Sounds fun, hey?

In response to this, the body essentially produces more red blood cells to try and combat the problem of lack of oxygen. This is one of the many physiological adaptations that occur as a result of being at altitude and means that once you come down to sea level, you have more red blood cells than when you left and so can transport more oxygen to your muscles. This is particularly useful during a race as providing oxygen to the muscles enables them to continue working hard and neutralise the potential build-up of lactic acid.

There are other benefits to altitude, too. We often see a natural weight loss when we base ourselves in the mountains as the body is working harder for every movement. But there are also some things to be aware of and that should be considered when embarking on a spell of training at altitude. Firstly, do not expect to train as fast as you would at sea level, particularly for high-intensity training sessions. After all, you can’t expect the body to give you the same times when it’s partially starved of oxygen. You’ll also take longer to recover after hard sessions or big training days. I tend to sleep a lot more at altitude, although sleep quality is often affected too, meaning we need to sleep for longer for the same effect.

Taking iron supplements is recommended to help the body keep on top of the extra iron demands of increased red blood cell production. Dehydration is another major factor to consider as the air is less humid, so we breathe in less water vapour. It’s similar to being in an aeroplane where the cabin pressure is adjusted to roughly 2,000m. Plus, you almost always feel thirsty and need to use a lip-balm for constantly dry lips.

The most important thing to remember when coming to altitude is that it’s an extra load on your body, and you cannot start training normally on day one. We always take about five easier days once we get to altitude and then build in gradually to allow ourselves to adjust. Pushing too hard, doing too much, too soon is a sure-fire way to get sick or injured – both of which are a particularly bad idea at altitude as you will undoubtedly suffer more and heal more slowly.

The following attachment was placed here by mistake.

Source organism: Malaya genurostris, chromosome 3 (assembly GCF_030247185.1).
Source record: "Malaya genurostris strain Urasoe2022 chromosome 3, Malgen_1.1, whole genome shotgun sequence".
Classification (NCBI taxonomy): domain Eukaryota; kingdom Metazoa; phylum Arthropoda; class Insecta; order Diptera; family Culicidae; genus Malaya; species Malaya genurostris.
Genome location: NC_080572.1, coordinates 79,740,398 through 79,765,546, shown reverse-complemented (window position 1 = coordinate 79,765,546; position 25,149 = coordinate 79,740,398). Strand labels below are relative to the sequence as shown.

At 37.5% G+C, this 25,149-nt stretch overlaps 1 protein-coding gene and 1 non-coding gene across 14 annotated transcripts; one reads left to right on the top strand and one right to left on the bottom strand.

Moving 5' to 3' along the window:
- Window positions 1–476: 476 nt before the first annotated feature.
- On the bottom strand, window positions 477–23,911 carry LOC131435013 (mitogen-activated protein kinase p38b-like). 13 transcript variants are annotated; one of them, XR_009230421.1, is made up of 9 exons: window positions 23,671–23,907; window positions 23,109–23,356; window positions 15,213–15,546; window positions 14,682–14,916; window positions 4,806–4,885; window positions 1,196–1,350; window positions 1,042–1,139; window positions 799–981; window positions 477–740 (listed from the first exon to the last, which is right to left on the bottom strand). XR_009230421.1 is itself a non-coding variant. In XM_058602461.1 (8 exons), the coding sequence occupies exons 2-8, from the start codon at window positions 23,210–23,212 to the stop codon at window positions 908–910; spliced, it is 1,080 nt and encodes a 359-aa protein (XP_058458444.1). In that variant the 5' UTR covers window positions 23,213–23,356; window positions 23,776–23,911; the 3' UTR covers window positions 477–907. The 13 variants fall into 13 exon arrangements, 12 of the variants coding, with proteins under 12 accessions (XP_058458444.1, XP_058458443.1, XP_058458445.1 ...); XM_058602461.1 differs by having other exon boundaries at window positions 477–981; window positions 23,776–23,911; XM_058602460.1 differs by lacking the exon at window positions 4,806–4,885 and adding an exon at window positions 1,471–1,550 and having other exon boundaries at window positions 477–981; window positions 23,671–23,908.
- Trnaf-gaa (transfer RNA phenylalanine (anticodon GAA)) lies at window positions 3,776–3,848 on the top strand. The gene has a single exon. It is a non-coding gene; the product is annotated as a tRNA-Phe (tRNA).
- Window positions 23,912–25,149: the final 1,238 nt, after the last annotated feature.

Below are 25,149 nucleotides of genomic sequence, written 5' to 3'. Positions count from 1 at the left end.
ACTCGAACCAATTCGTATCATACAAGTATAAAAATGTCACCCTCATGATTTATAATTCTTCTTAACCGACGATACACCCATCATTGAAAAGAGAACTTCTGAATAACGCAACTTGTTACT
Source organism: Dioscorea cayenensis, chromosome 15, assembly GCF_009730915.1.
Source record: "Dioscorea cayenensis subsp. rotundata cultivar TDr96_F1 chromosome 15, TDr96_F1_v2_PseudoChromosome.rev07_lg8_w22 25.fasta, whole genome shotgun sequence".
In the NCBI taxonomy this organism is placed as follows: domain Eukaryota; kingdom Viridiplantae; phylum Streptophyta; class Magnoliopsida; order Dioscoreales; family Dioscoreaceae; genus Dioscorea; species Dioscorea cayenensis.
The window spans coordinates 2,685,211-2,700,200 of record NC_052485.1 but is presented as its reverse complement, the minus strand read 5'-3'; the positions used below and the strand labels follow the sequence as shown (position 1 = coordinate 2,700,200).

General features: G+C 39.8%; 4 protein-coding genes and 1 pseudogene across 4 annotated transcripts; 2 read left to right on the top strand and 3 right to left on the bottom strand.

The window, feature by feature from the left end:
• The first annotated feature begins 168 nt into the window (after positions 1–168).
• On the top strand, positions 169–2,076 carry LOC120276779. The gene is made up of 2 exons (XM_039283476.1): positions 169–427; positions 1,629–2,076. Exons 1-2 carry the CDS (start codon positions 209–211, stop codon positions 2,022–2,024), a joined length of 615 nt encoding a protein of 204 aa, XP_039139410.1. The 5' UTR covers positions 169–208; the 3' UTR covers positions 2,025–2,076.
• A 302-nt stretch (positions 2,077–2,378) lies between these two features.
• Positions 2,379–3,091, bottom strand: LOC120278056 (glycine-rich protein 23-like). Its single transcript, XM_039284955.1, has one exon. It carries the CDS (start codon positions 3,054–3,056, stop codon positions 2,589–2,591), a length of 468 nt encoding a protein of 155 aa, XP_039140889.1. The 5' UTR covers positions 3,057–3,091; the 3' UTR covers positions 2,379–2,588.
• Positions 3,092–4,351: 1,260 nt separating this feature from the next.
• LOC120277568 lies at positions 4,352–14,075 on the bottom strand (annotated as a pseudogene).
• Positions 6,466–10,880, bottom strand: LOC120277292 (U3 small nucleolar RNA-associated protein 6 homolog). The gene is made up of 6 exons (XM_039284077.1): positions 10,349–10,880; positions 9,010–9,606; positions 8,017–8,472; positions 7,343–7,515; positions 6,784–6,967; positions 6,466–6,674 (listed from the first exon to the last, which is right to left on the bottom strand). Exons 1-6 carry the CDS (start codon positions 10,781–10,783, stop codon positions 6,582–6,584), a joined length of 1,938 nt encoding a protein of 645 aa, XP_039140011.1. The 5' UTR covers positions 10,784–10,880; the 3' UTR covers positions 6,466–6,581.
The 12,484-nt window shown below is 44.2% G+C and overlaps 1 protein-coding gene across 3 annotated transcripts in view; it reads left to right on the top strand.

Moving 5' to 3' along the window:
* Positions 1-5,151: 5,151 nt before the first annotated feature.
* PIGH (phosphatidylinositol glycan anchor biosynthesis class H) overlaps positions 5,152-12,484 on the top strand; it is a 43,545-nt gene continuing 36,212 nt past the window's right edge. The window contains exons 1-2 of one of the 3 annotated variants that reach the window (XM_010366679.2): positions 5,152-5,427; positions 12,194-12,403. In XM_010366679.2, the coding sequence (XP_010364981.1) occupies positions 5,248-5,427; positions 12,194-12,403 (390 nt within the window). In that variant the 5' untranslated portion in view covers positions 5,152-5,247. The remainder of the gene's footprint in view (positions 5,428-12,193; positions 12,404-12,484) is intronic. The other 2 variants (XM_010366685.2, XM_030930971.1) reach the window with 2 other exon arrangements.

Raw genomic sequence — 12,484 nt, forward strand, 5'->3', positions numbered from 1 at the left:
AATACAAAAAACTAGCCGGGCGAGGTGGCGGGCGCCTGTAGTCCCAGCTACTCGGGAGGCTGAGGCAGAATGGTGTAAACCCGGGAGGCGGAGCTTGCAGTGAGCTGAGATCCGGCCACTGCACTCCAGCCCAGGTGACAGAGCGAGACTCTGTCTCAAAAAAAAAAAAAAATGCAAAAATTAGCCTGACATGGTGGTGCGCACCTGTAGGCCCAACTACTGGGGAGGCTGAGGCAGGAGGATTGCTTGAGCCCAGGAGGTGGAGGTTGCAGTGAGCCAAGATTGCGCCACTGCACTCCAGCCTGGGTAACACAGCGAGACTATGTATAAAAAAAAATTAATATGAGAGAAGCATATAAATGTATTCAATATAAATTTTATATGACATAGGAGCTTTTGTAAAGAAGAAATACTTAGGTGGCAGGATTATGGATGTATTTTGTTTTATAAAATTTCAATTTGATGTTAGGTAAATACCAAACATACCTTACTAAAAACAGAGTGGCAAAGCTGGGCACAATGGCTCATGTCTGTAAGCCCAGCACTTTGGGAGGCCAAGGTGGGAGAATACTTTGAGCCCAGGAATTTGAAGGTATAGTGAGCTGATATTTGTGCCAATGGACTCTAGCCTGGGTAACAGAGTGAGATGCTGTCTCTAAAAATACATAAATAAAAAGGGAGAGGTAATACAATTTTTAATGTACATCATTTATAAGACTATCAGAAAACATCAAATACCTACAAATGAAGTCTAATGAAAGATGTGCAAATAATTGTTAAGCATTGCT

In short, altitude is a great training tool when used properly. Personally I’ve had some of my best results coming down to sea level after a spell at mid-altitude elevations. Timing that right can also be another minefield and not for this article, as there’s certainly an art to re-adjusting and avoiding the ‘post altitude slump’. There are many more factors to consider when training at altitude, but I hope this gives a brief insight into why I spend so much of my time living in expensive, remote, mountainous places.

And besides, if you’re having a tough time of it, the views alone can often help heal the soul.

The GB elite team member who has her sights set on an Olympic place.

If you’re using POWERbreathe to help train your inspiratory muscles to cope with the demands of breathing at altitude, then we’d love to hear from you. Please leave a comment here.

How to do vocal warm up exercises

Just like athletes, anyone who sings should warm up correctly before any practice session and main performance.  You should go through a variety of warm up vocal exercises to loosen your voice and limber up your muscles to be able to be in the best condition for the performance.  A good warm up will take about tem minutes to complete.  Always start off gently. Don’t try and reach the high notes straight away as you will likely cause damage to your vocal muscles. Here are a number of steps to get your voice ready to perform.

  • Perform light exercise to loosen and relax your body. Jogging on the spot, swinging your arms and stretching are all good forms of physical exercise to get your blood flowing.
  • Make a yawn sound quietly at the top of your natural range.  Then slowly descend all the way to the bottom of your range. This one should be repeated between five and seven times.
  • Sing a note in your middle range using a vowel like ‘ah’. Then sing five notes up and five notes down.  Keep repeating until you are half a step higher, then another step and so on until you feel yourself stretching. However, don’t overdo it and stop before you get to a note that is too high for comfort.
  • Repeat the exercise, starting again from the middle of your range, but this time go down and then up a five-note scale. Sing each successive scale a half-step down until you reach the bottom of your range.
  • Work on flexibility. Sing “ah” on a note near the bottom of your range, then sing “ah” on the second note in the major scale. Return to the first note, and then sing the third note in the major scale. Return to the first note again. Continue until you jump an entire octave. Repeat the using each of the vowel sounds.
  • Sing a complete song gently.
  • After a few minutes of exercise your voice should be warm and ready to perform.

Following these simple vocal exercises will help you warm up correctly so when you do go out to perform you will be reaching all those notes correctly but more importantly singing in key.